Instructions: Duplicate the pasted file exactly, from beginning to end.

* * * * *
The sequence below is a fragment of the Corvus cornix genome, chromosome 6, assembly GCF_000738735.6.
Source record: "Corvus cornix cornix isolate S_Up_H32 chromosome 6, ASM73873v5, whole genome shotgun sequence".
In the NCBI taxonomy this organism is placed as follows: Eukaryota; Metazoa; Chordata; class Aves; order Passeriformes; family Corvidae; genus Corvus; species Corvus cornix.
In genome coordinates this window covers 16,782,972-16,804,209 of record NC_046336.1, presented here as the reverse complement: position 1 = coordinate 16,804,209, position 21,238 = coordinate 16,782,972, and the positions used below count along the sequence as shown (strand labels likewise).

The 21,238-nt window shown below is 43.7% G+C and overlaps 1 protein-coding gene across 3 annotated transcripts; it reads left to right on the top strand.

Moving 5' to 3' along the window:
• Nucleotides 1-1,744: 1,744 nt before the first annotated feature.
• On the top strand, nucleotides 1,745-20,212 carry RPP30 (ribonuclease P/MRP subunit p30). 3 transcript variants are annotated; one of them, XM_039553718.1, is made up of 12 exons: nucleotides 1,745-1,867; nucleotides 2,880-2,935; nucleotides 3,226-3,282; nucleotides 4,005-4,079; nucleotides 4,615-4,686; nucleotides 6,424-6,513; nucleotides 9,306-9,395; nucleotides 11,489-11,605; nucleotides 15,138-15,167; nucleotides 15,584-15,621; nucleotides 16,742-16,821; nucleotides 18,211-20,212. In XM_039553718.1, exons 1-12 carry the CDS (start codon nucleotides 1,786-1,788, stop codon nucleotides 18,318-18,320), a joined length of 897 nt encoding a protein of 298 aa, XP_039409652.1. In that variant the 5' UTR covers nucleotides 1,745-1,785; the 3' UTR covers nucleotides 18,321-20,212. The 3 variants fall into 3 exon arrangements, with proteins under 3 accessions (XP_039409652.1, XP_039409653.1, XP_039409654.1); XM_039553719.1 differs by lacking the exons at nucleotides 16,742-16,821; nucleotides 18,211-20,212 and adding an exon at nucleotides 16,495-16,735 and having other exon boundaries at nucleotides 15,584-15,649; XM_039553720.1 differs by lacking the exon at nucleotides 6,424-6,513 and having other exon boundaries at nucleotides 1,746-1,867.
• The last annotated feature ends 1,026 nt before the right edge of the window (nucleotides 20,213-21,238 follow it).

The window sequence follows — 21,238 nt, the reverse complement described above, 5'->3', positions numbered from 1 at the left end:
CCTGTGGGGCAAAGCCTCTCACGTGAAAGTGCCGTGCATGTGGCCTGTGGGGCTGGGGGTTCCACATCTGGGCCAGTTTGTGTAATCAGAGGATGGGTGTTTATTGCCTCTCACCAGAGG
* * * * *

The sequence below is a fragment of the Corvus cornix genome, chromosome 6, assembly GCF_000738735.6.
Source record: "Corvus cornix cornix isolate S_Up_H32 chromosome 6, ASM73873v5, whole genome shotgun sequence".
In the NCBI taxonomy this organism is placed as follows: Eukaryota; Metazoa; Chordata; class Aves; order Passeriformes; family Corvidae; genus Corvus; species Corvus cornix.
In genome coordinates this window covers 16,782,972-16,804,209 of record NC_046336.1, presented here as the reverse complement: position 1 = coordinate 16,804,209, position 21,238 = coordinate 16,782,972, and the positions used below count along the sequence as shown (strand labels likewise).

The 21,238-nt window shown below is 43.7% G+C and overlaps 1 protein-coding gene across 3 annotated transcripts; it reads left to right on the top strand.

Moving 5' to 3' along the window:
• Nucleotides 1-1,744: 1,744 nt before the first annotated feature.
• On the top strand, nucleotides 1,745-20,212 carry RPP30 (ribonuclease P/MRP subunit p30). 3 transcript variants are annotated; one of them, XM_039553718.1, is made up of 12 exons: nucleotides 1,745-1,867; nucleotides 2,880-2,935; nucleotides 3,226-3,282; nucleotides 4,005-4,079; nucleotides 4,615-4,686; nucleotides 6,424-6,513; nucleotides 9,306-9,395; nucleotides 11,489-11,605; nucleotides 15,138-15,167; nucleotides 15,584-15,621; nucleotides 16,742-16,821; nucleotides 18,211-20,212. In XM_039553718.1, exons 1-12 carry the CDS (start codon nucleotides 1,786-1,788, stop codon nucleotides 18,318-18,320), a joined length of 897 nt encoding a protein of 298 aa, XP_039409652.1. In that variant the 5' UTR covers nucleotides 1,745-1,785; the 3' UTR covers nucleotides 18,321-20,212. The 3 variants fall into 3 exon arrangements, with proteins under 3 accessions (XP_039409652.1, XP_039409653.1, XP_039409654.1); XM_039553719.1 differs by lacking the exons at nucleotides 16,742-16,821; nucleotides 18,211-20,212 and adding an exon at nucleotides 16,495-16,735 and having other exon boundaries at nucleotides 15,584-15,649; XM_039553720.1 differs by lacking the exon at nucleotides 6,424-6,513 and having other exon boundaries at nucleotides 1,746-1,867.
• The last annotated feature ends 1,026 nt before the right edge of the window (nucleotides 20,213-21,238 follow it).

The window sequence follows — 21,238 nt, the reverse complement described above, 5'->3', positions numbered from 1 at the left end:
CCTGTGGGGCAAAGCCTCTCACGTGAAAGTGCCGTGCATGTGGCCTGTGGGGCTGGGGGTTCCACATCTGGGCCAGTTTGTGTAATCAGAGGATGGGTGTTTATTGCCTCTCACCAGAGG